I spent a couple of hours last week learning all there is to know about commercial lobster traps. At least my brain and notepad are so packed with information that it feels like I learned everything; in reality you could write whole books about this subject. (A big thank you to Don at C & M Wire Products for spending his morning educating me. He also referred me to the president of the California Lobster Trap Fisherman's Association, but first I have to finish digesting all of Don's information!)
Obviously, marine debris is a huge problem, globally. I also attended a lecture on the Pacific Garbage Patch, a huge floating accumulation of mostly plastic debris in the Pacific Gyre. If you've heard of the Pacific Garbage Patch, maybe you've seen this photo? (Which is NOT a photo of the Pacific Garbage Patch!)
In reality, this picture was taken somewhere in or around the Manila harbor, but on the world wide web it's often wrongly attributed to the Pacific Garbage Patch. And while microplastics, floating debris, and the Pacific Garbage Patch are tremendous problems that need resolution, it's accumulations of trash in harbors - such as that pictured above - which relate to lobster traps. Which in turn relates to my art-making at Cabrillo: one of my projects may be to attempt a large sculpture re-using materials from lobster traps. Because, sadly, lobster trap debris is a typical feature of Cabrillo National Monument. Although they don't float, lost lobster traps frequently do wash up on the rocky coast of Point Loma, and at low tide are caught on riprap. Visitors don't often see them for several reasons: areas where currents tend to deposit them aren't areas readily visible from public overlooks; because they don't float, they tend to be uncovered only at the lowest tides, which many times occur during hours the park is closed; and those times when it is uncovered, NPS rangers and the Coast Guard clean it up pretty quickly.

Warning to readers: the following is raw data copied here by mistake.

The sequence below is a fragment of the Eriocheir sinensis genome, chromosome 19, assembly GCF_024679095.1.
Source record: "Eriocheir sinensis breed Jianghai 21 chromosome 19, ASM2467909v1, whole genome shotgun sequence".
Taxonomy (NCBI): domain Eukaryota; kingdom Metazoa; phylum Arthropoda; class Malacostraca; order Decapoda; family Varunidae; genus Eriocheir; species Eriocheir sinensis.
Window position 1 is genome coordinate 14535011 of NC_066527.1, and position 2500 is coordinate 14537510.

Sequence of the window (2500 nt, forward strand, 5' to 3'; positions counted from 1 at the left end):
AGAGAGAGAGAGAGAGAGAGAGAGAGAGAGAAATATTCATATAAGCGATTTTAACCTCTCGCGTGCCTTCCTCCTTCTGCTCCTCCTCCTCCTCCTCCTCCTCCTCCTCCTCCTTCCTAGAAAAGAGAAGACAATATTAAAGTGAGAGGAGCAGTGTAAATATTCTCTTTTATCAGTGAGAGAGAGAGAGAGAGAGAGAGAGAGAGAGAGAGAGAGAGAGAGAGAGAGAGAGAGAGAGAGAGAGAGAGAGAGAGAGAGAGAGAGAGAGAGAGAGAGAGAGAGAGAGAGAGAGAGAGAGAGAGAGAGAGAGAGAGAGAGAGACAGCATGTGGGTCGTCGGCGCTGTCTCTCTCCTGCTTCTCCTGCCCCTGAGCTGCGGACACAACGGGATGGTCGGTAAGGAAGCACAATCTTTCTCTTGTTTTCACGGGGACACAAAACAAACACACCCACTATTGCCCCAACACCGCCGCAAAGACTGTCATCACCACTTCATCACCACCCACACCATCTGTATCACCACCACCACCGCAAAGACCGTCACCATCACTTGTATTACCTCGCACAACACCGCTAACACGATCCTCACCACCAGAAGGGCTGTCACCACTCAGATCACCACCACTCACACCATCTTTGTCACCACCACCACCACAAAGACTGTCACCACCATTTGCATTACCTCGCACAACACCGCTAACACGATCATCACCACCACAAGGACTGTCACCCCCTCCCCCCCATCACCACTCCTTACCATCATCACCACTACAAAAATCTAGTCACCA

It's the commercial traps that mostly wash up, not recreational traps - which are a different type of material. Commercial traps are big, bulky boxes assembled from a heavy wire mesh that's coated first with zinc, then powder-coated with PVC. (The zinc and plastic protect the metal mesh from corrosion; traps in annual use last a number of years.) The mesh panels are assembled into compartmentalized boxes, using galvanized metal clips. Right now my difficulty is in removing the galvanized clips, so that I can use the panels in making a sculpture. Since the clips are applied very tightly with a pneumatic gun, it's proving to be a problem...a bigger problem than I'd anticipated.
More about marine debris later...